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Homes

The 3 Top Things to Avoid When Building a Net Zero Home in Vermont

Building a net zero home in Vermont is becoming the new norm in residential construction. Want proof?  Check out the almost limitless amount of media buzz, ready support from utility companies and government…and the plethora of clearly visible “solar farms” along the state’s highways. But constructing a net zero home in Vermont, New Hampshire, or…

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The Monster Is In The House

Just after Christmas, the cold snap arrived, just as predicted by The Old Farmer’s Almanac. At first, the man wasn’t too concerned. The oil tank was full, he had managed to split and stack quite a lot of poplar. The first night wasn’t so bad; the big thermometer on the tree outside registering just a little…

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Zero Energy Homes: A Home Energy Audit Helps You Save

Not so long ago, when fuel oil and gasoline prices were hitting an all- time high, people struggled to pay for their heating bill and gas for their vehicles. Not everyone can install a high-efficiency furnace or buy a new car that gets 40 miles per gallon, but the latest crisis has caused individuals to…

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Affordable Zero Energy Homes: Foundations – Part 2

In the not-too-distant past, not enough attention was paid to the slab. The foundation hole was dug and leveled, and then four to six inches of concrete we poured into the forms. Some builders still take a similar approach to the slab (especially what is under it). But concrete slabs aren’t like carpet. Once the…

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Affordable Zero Energy Homes: Foundations – Part 1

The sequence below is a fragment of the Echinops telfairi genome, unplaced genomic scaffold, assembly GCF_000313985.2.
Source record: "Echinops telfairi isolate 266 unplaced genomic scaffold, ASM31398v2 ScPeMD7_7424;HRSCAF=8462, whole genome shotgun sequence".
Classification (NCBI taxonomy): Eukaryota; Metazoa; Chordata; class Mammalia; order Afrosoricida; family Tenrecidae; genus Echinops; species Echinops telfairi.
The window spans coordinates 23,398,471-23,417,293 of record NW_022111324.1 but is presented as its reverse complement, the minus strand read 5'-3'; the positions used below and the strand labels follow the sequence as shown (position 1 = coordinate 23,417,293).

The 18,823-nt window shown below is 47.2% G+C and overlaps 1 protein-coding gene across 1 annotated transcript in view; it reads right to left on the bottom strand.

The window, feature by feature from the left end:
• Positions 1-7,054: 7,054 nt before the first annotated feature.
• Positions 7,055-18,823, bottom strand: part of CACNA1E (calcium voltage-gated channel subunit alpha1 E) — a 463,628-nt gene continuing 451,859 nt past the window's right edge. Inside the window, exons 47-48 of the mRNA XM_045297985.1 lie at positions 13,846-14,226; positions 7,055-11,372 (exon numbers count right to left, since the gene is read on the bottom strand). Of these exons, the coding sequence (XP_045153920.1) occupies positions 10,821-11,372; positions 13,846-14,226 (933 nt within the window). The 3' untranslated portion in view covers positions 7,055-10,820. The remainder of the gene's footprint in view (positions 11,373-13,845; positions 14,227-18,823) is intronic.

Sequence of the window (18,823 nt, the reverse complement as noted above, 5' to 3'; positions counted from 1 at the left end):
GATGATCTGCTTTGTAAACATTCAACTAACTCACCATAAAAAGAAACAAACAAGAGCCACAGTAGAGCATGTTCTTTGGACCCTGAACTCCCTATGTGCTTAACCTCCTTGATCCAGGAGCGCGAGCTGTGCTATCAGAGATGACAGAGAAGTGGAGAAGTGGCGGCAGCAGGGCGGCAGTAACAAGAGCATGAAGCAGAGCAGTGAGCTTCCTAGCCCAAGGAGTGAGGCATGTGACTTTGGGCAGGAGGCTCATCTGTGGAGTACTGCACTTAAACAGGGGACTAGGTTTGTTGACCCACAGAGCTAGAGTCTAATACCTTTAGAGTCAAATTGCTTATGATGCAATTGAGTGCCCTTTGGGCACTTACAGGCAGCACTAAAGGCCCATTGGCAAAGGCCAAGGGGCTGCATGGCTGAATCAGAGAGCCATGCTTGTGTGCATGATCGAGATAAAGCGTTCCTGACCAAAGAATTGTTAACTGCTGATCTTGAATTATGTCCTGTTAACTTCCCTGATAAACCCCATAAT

One of the biggest challenges that builders in the Northeast face is the high cost of construction. Part of the challenge is just finding an affordable south facing land that has a good source of water, power nearby, and friendly soils that can support a septic system and allow for a foundation without blasting and…

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Engineered Headers: Weyerhaeuser Parallam PSL beams

For the window and door headers, we used 3½-in.-thick Weyerhaeuser Parallam PSL beams. Using Parallam PSL speeds up the framing process as they don’t require any assembly, the way sandwiching a piece of ½-in. plywood between two pieces of dimensional lumber would. Just cut them and nail and screw them into place. Cut and install. The…

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Vermont Home Tour

vermont home tour

Passive-solar homesite: We designed our home to function at a passive-solar level by positioning the majority of windows to face the sun. This meant our home would be placed on the site almost on the compass points with the least amount of glass facing north, and the maximum glass facing south. Our intention was to…

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